No, I told her, before directing her to the next best thing: the Ricky Evans Gallery, where I’d been lured in by a sidewalk cart touting “Safe Haven Art.” Inside the 1920s bungalow, I found Evans’s prescient handiwork — framed giclee photographs on canvas of Katie’s cottage, Ryan’s Port Market, Ivan’s Fish Shack (where Katie worked and in reality the Old American Fish Co.), and other scenes from the movie, which Evans got permission to shoot during filming.
“I had a feeling the movie was going to be big for Southport,” Evans said. “In hindsight, I wish I’d taken even more shots.”
Business is up more than 50 percent, said Evans, who can recite story after story of inspired customers.
“Two college students from Alabama just drove here on their spring break and were all excited. They’d seen the movie three times and said Southport did not disappoint. Another couple in South Carolina saw the movie on Friday and came up on Saturday.”
Tour guide Rick Pukenas isn’t surprised by visitors’ reactions. He and his wife were similarly smitten during a search for a property to buy. Last year they took over the 1890 Robert Ruark Inn, the launching point for the late author’s work. The idea for Southport Tours grew out of Pukenas’s free golf-cart tours for guests.
“Southport is like a Norman Rockwell print,” Pukenas noted. “We’re not near a major highway. It’s not a great place for partying. It’s just a quiet, pleasant place.”
I signed up for a basic history tour that included film sites — occasionally one and the same.
When we stopped in front of the restored Old Jail, the former 1904 county jail and now home to the Southport Historical Society, he said, “Guess who the most famous prisoner here was.” As I racked my brain for names of Carolina criminals, he answered, “Sissy Spacek. ‘Crimes of the Heart.’ ” Of course.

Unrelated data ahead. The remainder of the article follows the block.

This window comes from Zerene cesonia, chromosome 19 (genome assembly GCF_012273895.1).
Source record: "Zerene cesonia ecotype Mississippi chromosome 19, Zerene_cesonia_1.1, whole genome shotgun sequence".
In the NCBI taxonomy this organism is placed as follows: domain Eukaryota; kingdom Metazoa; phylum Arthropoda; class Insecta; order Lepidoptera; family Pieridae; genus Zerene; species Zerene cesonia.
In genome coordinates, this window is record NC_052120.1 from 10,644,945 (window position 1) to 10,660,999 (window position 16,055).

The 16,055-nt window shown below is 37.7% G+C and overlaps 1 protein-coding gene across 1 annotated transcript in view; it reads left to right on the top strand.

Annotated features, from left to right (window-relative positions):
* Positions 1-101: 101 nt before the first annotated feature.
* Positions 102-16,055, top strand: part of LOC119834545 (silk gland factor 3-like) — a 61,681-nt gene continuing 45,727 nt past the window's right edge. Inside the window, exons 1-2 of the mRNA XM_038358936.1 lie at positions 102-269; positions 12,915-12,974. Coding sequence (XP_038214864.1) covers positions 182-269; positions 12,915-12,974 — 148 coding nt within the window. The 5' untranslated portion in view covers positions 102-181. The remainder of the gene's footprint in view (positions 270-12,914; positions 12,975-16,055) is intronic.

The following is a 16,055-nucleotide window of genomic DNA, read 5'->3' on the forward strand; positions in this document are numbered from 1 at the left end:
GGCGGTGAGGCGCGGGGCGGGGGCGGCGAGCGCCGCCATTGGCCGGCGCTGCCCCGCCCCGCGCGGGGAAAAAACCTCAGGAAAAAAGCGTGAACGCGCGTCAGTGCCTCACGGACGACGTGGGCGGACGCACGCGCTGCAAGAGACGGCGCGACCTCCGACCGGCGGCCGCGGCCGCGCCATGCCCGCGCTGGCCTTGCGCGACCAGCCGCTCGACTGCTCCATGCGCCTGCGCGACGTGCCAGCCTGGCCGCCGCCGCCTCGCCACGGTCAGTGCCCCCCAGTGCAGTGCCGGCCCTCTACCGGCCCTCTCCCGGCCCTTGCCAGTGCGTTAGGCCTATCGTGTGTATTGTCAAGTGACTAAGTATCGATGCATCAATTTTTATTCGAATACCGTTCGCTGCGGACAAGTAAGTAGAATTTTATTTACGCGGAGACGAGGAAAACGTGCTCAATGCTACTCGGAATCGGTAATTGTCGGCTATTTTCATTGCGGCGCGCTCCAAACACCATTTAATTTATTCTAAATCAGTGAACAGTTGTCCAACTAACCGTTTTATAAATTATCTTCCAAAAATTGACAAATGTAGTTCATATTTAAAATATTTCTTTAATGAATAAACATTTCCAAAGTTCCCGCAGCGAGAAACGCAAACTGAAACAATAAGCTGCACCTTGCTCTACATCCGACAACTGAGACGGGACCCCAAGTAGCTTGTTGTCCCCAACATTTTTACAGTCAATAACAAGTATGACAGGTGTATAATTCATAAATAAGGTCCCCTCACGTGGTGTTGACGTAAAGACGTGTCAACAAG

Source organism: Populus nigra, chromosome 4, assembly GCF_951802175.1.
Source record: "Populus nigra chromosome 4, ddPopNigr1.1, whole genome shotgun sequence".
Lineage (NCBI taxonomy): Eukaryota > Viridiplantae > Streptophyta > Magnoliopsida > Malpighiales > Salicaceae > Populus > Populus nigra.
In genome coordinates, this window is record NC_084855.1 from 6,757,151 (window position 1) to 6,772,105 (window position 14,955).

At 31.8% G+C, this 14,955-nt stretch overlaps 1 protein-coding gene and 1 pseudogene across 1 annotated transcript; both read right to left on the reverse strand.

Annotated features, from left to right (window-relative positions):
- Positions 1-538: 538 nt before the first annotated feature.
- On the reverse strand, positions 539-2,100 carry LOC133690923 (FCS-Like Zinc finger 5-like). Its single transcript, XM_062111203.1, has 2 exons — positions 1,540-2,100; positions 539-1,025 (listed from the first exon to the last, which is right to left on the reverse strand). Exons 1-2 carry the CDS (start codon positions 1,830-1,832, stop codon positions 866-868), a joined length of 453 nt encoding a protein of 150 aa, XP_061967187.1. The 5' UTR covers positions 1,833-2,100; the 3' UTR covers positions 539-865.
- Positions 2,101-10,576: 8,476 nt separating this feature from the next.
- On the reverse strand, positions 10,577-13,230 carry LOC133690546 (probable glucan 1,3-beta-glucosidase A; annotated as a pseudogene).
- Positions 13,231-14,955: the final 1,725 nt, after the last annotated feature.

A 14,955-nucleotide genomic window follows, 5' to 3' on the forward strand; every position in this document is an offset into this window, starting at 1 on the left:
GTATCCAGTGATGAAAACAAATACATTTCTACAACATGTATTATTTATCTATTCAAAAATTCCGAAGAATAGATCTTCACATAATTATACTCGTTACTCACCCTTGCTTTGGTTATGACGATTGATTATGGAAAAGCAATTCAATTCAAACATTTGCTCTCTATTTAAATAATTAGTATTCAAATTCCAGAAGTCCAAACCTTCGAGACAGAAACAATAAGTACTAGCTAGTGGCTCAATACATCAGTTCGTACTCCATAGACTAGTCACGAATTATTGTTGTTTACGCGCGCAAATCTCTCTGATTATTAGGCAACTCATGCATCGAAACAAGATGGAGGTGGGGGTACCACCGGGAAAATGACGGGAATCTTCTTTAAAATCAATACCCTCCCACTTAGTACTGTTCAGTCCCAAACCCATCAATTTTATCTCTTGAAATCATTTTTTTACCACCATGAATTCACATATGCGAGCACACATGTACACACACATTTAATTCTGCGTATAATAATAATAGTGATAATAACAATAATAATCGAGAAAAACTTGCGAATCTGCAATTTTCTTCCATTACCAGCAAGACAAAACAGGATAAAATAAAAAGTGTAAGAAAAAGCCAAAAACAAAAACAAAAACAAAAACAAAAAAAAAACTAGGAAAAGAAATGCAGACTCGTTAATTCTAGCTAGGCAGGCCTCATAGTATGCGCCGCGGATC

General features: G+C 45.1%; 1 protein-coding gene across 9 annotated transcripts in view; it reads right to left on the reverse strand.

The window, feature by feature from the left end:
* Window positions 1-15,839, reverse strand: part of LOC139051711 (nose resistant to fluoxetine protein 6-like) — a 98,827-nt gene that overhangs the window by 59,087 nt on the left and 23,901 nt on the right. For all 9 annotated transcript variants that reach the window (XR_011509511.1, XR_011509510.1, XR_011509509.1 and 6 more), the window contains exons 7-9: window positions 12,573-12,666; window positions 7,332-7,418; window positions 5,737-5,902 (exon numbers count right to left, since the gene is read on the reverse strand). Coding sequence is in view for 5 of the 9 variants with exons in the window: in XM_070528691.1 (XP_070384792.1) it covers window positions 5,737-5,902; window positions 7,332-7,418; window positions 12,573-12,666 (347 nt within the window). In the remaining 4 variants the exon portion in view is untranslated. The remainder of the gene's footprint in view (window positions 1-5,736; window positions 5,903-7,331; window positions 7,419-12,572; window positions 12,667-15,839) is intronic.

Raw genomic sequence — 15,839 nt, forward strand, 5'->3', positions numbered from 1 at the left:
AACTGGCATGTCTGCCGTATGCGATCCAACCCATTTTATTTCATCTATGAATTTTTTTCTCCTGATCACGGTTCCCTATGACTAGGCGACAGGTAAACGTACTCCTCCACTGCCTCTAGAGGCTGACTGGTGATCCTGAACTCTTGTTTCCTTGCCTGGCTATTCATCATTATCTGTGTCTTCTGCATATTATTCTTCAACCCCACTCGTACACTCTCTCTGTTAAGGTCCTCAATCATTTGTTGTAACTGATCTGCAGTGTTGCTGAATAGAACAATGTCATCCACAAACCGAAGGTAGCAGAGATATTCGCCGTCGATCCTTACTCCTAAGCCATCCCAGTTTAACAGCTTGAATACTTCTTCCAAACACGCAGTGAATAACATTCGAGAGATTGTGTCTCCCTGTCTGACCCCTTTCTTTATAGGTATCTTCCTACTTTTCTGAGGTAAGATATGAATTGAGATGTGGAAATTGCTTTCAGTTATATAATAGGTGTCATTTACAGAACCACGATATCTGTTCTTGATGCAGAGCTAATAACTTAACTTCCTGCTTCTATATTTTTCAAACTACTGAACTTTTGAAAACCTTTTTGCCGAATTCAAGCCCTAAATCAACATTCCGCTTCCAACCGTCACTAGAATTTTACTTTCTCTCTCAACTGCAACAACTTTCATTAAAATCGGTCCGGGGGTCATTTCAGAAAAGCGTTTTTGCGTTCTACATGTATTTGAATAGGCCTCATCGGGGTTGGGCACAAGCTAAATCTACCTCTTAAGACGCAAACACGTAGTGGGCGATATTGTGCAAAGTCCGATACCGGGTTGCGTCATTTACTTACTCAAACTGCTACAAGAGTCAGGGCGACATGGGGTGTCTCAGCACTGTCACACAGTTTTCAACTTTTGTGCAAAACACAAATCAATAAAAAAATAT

Across the street is the Old Smithville Burying Ground, the 18th-century graveyard bearing the original town name, where an obelisk marker honors lost river pilots and where, I later learned, a scene from “Under the Dome” had been shot.
We tooled down the main drag to Waterfront Park, where folks filled the swings and benches facing the river. As we passed the river pilots’ tower, Pukenas pointed out radio call letters WYBS on the side — for the station in “Under the Dome.” Our final stop was Southport Yacht Basin, where the river meets the Atlantic Ocean. It’s home to several seafood joints with waterfront views, including Old American Fish Co., a.k.a. Ivan’s. The real Ivan’s doesn’t serve food, but, along with Fishy Fishy Cafe, a few buildings up, it’s the perfect spot for a sunset toast. A block away, Pukenas showed me the 1879 Grey Burriss House, where Alex lived. Just as he pointed across the street to where Ryan’s Port Market had been, two women in a minivan inched past us scoping out “Safe Haven” sights. Pukenas handed them his card and they were waiting for his next tour by the time ours was finished.
I didn’t want to leave the area without checking out the hauntingly beautiful black-water cypress swamp Katie and Alex had traversed in a canoe, but I learned the filming had taken place on private land. So I went to Emma Thomas, owner of the Adventure Company, a kayak and bicycle outfitter and tour operator, for location advice and to confirm what I’d suspected — the paddle scene in the film, while romantic, was unrealistic because Katie, in front, faced Alex and paddled backward.
“Correct; you’d never do that,” Thomas said, before pointing me to Rice Creek, a similar setting 20 miles up the road. As I glided past centuries-old bald cypress trees, watched turtles sunning, and listened to a pair of chatty barred owls, remnants of tinsel town vanished.
Thomas later reported she’d been receiving numerous inquiries from people wanting to re-create Katie and Alex’s outing.
“People are really intrigued by the scenery,” she said. “We guide tours out there, and we promise to have everybody sitting in the right direction.”